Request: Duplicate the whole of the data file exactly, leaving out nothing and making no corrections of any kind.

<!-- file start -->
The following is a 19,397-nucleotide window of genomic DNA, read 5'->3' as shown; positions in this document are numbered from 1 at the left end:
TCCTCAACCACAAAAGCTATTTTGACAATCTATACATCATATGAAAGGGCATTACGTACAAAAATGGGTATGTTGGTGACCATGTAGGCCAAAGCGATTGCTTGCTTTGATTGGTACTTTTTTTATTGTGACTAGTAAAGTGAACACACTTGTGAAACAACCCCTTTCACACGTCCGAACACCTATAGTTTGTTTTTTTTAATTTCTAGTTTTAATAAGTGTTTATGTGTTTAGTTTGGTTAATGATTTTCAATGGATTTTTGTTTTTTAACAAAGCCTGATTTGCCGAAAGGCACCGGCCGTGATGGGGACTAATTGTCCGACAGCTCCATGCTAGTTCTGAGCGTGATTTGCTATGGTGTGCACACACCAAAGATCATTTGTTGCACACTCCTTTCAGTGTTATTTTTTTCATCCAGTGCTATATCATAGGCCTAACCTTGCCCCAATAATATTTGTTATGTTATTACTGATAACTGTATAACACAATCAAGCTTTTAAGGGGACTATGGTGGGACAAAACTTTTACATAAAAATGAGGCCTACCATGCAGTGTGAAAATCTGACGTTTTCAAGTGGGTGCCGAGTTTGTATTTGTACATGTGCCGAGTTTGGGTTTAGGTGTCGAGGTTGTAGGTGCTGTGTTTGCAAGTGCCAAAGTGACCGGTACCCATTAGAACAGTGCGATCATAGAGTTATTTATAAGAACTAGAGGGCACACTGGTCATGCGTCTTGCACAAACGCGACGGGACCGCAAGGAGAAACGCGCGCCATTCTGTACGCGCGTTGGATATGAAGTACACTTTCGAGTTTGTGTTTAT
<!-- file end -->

The following is a 19,397-nucleotide window of genomic DNA, read 5'->3' as shown; positions in this document are numbered from 1 at the left end:
TCCTCAACCACAAAAGCTATTTTGACAATCTATACATCATATGAAAGGGCATTACGTACAAAAATGGGTATGTTGGTGACCATGTAGGCCAAAGCGATTGCTTGCTTTGATTGGTACTTTTTTTATTGTGACTAGTAAAGTGAACACACTTGTGAAACAACCCCTTTCACACGTCCGAACACCTATAGTTTGTTTTTTTTAATTTCTAGTTTTAATAAGTGTTTATGTGTTTAGTTTGGTTAATGATTTTCAATGGATTTTTGTTTTTTAACAAAGCCTGATTTGCCGAAAGGCACCGGCCGTGATGGGGACTAATTGTCCGACAGCTCCATGCTAGTTCTGAGCGTGATTTGCTATGGTGTGCACACACCAAAGATCATTTGTTGCACACTCCTTTCAGTGTTATTTTTTTCATCCAGTGCTATATCATAGGCCTAACCTTGCCCCAATAATATTTGTTATGTTATTACTGATAACTGTATAACACAATCAAGCTTTTAAGGGGACTATGGTGGGACAAAACTTTTACATAAAAATGAGGCCTACCATGCAGTGTGAAAATCTGACGTTTTCAAGTGGGTGCCGAGTTTGTATTTGTACATGTGCCGAGTTTGGGTTTAGGTGTCGAGGTTGTAGGTGCTGTGTTTGCAAGTGCCAAAGTGACCGGTACCCATTAGAACAGTGCGATCATAGAGTTATTTATAAGAACTAGAGGGCACACTGGTCATGCGTCTTGCACAAACGCGACGGGACCGCAAGGAGAAACGCGCGCCATTCTGTACGCGCGTTGGATATGAAGTACACTTTCGAGTTTGTGTTTAT